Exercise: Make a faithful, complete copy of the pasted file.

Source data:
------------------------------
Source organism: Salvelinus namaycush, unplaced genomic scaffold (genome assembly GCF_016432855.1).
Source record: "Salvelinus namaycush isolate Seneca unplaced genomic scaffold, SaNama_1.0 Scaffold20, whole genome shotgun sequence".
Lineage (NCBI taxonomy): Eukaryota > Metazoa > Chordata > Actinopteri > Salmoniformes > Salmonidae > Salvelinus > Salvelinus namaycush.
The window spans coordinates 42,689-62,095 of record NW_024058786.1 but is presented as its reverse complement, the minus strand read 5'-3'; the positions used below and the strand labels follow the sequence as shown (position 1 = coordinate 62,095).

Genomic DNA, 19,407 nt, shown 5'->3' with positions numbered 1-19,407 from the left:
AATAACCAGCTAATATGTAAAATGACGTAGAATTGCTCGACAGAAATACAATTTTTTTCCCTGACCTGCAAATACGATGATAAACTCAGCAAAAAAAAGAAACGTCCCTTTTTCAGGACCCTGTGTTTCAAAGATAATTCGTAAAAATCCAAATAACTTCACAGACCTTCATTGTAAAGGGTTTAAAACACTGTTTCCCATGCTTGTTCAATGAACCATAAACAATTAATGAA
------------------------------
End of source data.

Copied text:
Source organism: Salvelinus namaycush, unplaced genomic scaffold (genome assembly GCF_016432855.1).
Source record: "Salvelinus namaycush isolate Seneca unplaced genomic scaffold, SaNama_1.0 Scaffold20, whole genome shotgun sequence".
Lineage (NCBI taxonomy): Eukaryota > Metazoa > Chordata > Actinopteri > Salmoniformes > Salmonidae > Salvelinus > Salvelinus namaycush.
The window spans coordinates 42,689-62,095 of record NW_024058786.1 but is presented as its reverse complement, the minus strand read 5'-3'; the positions used below and the strand labels follow the sequence as shown (position 1 = coordinate 62,095).

Genomic DNA, 19,407 nt, shown 5'->3' with positions numbered 1-19,407 from the left:
AATAACCAGCTAATATGTAAAATGACGTAGAATTGCTCGACAGAAATACAATTTTTTTCCCTGACCTGCAAATACGATGATAAACTCAGCAAAAAAAAGAAACGTCCCTTTTTCAGGACCCTGTGTTTCAAAGATAATTCGTAAAAATCCAAATAACTTCACAGACCTTCATTGTAAAGGGTTTAAAACACTGTTTCCCATGCTTGTTCAATGAACCATAAACAATTAATGAA